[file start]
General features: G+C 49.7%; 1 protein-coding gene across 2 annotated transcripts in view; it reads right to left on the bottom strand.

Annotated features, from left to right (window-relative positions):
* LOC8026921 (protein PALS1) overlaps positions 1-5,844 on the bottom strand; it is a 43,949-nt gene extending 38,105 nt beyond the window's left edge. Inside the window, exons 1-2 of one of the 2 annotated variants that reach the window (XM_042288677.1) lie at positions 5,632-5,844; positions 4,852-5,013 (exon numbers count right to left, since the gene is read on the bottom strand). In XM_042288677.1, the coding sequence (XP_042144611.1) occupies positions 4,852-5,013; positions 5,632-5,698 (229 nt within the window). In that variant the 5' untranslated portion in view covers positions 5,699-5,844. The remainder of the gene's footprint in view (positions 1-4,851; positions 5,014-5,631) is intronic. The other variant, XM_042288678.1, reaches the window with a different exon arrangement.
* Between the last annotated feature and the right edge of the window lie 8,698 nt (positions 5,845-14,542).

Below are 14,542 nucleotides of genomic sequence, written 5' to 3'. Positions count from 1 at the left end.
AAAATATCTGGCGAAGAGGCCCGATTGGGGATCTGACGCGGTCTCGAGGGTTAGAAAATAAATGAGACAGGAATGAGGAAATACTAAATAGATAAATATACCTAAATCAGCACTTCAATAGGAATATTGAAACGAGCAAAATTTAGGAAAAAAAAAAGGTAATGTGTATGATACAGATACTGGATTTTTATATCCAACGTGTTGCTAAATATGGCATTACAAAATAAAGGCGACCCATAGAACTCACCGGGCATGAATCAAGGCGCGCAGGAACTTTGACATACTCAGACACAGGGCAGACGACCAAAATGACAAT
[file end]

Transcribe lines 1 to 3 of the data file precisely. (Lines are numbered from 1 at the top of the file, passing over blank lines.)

General features: G+C 49.7%; 1 protein-coding gene across 2 annotated transcripts in view; it reads right to left on the bottom strand.

Annotated features, from left to right (window-relative positions):
* LOC8026921 (protein PALS1) overlaps positions 1-5,844 on the bottom strand; it is a 43,949-nt gene extending 38,105 nt beyond the window's left edge. Inside the window, exons 1-2 of one of the 2 annotated variants that reach the window (XM_042288677.1) lie at positions 5,632-5,844; positions 4,852-5,013 (exon numbers count right to left, since the gene is read on the bottom strand). In XM_042288677.1, the coding sequence (XP_042144611.1) occupies positions 4,852-5,013; positions 5,632-5,698 (229 nt within the window). In that variant the 5' untranslated portion in view covers positions 5,699-5,844. The remainder of the gene's footprint in view (positions 1-4,851; positions 5,014-5,631) is intronic. The other variant, XM_042288678.1, reaches the window with a different exon arrangement.